Author(s): Mbawuike IN, Zhang Y, Couch RB
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Abstract BACKGROUND: MHC class I-restricted CD8+ cytotoxic T lymphocytes (CTL) are thought to play a major role in clearing virus and promoting recovery from influenza infection and disease. This has been demonstrated for clearance of influenza virus from the lungs of infected mice. However, human influenza infection is primarily a respiratory mucosal infection involving the nasopharynx and tracheobronchial tree. The role of CD8+ CTL directed toward the influenza nucleoprotein (NP) in defense against influenza virus infection at the respiratory mucosa was evaluated in two separate adoptive transfer experiments. METHODS: Influenza nucleoprotein (NP)-specific CD8+ CTL were generated from splenocytes obtained from Balb/c mice previously primed with influenza A/Taiwan/1/86 (H1N1) infection or with influenza A/PR/8/34 (H1N1)-derived NP plasmid DNA vaccine followed by infection with A/Hong Kong/68 (H3N2) virus. After in vitro expansion by exposure to an influenza NP-vaccinia recombinant, highly purified CD8+ T cells exhibited significant lysis in vitro of P815 target cells infected with A/Hong Kong/68 (H3N2) virus while the CD8- fraction (CD4+ T cells, B cells and macrophages) had no CTL activity. Purified CD8+ and CD8- T cells (1 x 107) were injected intravenously or interperitoneally into naive mice four hours prior to intranasal challenge with A/HK/68 (H3N2) virus. RESULTS: The adoptively transferred NP-vaccinia-induced CD8+ T cells caused significant reduction of virus titers in both the lungs and nasal passages when compared to CD8- cells. Neither CD8+ nor CD8- T cells from cultures stimulated with HIV gp120-vaccinia recombinant reduced virus titers. CONCLUSION: The present data demonstrate that influenza NP-specific CD8+ CTL can play a direct role in clearance of influenza virus from the upper respiratory mucosal surfaces.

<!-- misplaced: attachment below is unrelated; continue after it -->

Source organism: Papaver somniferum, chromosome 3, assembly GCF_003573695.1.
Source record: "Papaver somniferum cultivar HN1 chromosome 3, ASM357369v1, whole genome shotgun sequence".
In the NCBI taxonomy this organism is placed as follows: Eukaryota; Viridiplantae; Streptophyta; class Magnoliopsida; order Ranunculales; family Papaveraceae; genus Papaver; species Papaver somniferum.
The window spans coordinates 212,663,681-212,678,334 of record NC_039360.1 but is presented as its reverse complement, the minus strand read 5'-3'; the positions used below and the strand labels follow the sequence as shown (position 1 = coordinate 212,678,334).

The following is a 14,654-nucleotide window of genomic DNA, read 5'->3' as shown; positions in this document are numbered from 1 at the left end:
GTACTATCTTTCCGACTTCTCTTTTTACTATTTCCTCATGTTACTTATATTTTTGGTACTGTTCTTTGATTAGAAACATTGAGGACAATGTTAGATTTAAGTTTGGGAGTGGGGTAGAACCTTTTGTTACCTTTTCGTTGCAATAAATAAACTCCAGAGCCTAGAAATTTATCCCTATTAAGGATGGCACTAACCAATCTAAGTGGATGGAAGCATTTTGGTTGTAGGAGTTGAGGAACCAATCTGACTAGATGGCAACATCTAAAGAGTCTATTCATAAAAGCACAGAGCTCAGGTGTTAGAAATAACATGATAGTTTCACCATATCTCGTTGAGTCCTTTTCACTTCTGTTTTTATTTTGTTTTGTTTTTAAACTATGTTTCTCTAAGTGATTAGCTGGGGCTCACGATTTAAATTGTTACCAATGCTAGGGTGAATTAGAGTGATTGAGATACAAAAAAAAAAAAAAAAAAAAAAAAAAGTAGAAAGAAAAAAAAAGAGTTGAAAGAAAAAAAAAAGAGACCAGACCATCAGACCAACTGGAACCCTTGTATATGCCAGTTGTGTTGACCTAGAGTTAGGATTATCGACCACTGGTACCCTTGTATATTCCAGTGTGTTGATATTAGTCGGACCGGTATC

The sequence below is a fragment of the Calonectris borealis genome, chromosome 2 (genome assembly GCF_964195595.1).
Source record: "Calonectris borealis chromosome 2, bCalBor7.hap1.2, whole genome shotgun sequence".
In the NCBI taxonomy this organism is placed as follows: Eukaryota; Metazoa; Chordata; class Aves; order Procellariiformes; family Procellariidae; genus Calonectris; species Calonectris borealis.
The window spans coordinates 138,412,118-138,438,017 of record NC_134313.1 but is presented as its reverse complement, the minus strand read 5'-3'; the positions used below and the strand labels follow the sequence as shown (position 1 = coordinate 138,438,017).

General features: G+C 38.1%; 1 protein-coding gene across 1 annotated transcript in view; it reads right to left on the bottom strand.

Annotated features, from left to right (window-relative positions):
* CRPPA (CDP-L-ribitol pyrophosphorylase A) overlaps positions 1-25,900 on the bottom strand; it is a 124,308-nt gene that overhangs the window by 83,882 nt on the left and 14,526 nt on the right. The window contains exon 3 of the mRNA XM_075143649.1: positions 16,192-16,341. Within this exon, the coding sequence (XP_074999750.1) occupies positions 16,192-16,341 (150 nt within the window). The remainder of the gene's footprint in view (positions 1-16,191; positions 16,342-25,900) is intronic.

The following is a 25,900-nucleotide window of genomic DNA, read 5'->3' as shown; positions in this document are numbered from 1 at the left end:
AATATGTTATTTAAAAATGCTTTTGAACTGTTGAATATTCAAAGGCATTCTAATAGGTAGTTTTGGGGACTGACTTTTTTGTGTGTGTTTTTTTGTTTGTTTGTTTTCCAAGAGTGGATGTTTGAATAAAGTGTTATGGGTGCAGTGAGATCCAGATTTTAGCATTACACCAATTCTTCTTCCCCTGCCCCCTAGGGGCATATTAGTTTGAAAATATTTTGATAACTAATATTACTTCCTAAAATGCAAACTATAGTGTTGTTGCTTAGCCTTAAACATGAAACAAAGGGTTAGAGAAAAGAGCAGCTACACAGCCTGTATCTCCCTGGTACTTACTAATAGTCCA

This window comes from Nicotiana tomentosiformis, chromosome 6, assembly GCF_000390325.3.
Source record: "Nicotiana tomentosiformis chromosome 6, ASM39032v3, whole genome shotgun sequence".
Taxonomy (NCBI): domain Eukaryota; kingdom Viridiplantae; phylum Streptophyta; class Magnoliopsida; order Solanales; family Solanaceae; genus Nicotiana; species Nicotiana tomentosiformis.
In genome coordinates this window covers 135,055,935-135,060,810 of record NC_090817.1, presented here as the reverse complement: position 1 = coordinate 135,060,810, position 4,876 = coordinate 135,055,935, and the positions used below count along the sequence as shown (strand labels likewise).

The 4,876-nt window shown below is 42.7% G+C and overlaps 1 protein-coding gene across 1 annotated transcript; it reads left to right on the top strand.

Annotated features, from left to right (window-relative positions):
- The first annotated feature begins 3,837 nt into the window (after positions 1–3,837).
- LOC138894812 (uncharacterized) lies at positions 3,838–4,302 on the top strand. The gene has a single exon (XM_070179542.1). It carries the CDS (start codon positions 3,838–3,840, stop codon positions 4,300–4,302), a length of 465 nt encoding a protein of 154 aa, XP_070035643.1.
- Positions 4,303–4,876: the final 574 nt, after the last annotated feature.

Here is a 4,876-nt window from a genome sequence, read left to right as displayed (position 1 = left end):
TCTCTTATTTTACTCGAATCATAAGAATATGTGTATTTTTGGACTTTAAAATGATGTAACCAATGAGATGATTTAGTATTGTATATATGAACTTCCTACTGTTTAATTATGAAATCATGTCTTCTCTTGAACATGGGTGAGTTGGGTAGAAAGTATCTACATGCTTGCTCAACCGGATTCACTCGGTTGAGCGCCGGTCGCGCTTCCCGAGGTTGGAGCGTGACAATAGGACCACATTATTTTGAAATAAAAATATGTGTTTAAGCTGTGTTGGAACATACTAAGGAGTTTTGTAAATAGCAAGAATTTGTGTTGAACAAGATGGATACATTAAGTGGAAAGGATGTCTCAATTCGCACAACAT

This article was published in Respir Res
and referenced in Journal of Clinical & Cellular Immunology